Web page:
Using a project-based assessment as a final exam for a course or courses has advantages and disadvantages.  An advantage:  students truly have an opportunity to demonstrate what they know and are able to do.  A disadvantage:  if there are problems, there is no flexibility.  The course is over and you really can’t give the students any more time to finish the project.  This year, the “final exam” for the 2013 Plymouth Regional High School Environmental Science and Oceanography classes consisted of preparing a storymap (http://storymaps.esri.com) summarizing the field studies conducted on May 23, 2013 at Odiorne Point State Park in Rye, NH.  During this field trip, students collected physical (water chemistry, flow rate, etc) and biological data both at the river that flows through the salt marsh and on the rocky shore.  They also worked with Tracy Degnan from the Rockingham County Conservation District and Kevin Lucey, Restoration Coordinator for the NH Coastal Program/NH Department of Environmental Services to plant native species in an area that had recently been cleared of invasive species.  This area was adjacent to the bayberry-beach plum maritime shrubland habitat, which is a threatened exemplary natural community within the park.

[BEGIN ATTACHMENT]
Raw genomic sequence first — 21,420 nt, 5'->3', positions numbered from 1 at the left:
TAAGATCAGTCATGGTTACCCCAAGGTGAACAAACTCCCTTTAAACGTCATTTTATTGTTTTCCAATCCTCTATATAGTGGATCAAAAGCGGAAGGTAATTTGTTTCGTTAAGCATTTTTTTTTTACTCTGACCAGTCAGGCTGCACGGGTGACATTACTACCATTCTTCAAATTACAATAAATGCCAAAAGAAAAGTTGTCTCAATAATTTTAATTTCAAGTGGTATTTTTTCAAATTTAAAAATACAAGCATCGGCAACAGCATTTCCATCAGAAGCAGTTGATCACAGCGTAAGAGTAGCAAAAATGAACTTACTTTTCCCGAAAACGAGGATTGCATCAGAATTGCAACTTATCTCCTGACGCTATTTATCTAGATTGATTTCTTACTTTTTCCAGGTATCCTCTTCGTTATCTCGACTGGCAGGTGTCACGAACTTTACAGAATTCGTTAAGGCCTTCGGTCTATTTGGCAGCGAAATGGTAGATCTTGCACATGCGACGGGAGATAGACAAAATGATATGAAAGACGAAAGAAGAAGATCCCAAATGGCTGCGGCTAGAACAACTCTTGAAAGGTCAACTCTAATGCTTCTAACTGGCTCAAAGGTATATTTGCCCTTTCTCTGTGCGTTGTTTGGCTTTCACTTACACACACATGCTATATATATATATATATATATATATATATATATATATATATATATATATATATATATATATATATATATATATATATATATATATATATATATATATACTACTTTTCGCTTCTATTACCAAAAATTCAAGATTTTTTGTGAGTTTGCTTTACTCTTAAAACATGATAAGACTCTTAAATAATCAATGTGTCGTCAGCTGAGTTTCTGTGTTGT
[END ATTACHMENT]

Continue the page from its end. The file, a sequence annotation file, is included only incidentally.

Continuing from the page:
Following the trip, seniors had only three classes to cleanup all the equipment, make plankton observations, and complete these projects.  Underclassmen had two additional classes.  To add to the challenges, during this time the school was experiencing some technological issues which made working on the project more difficult.  Although these projects are not perfect, and most students did not have time to complete a final editing, I still thought that overall the projects reflect positively on the talents and skills of these students and wanted to share them.

Follow the links below to explore each student's work.

Environmental Science Students:
Oceanography Students
Hanna Ford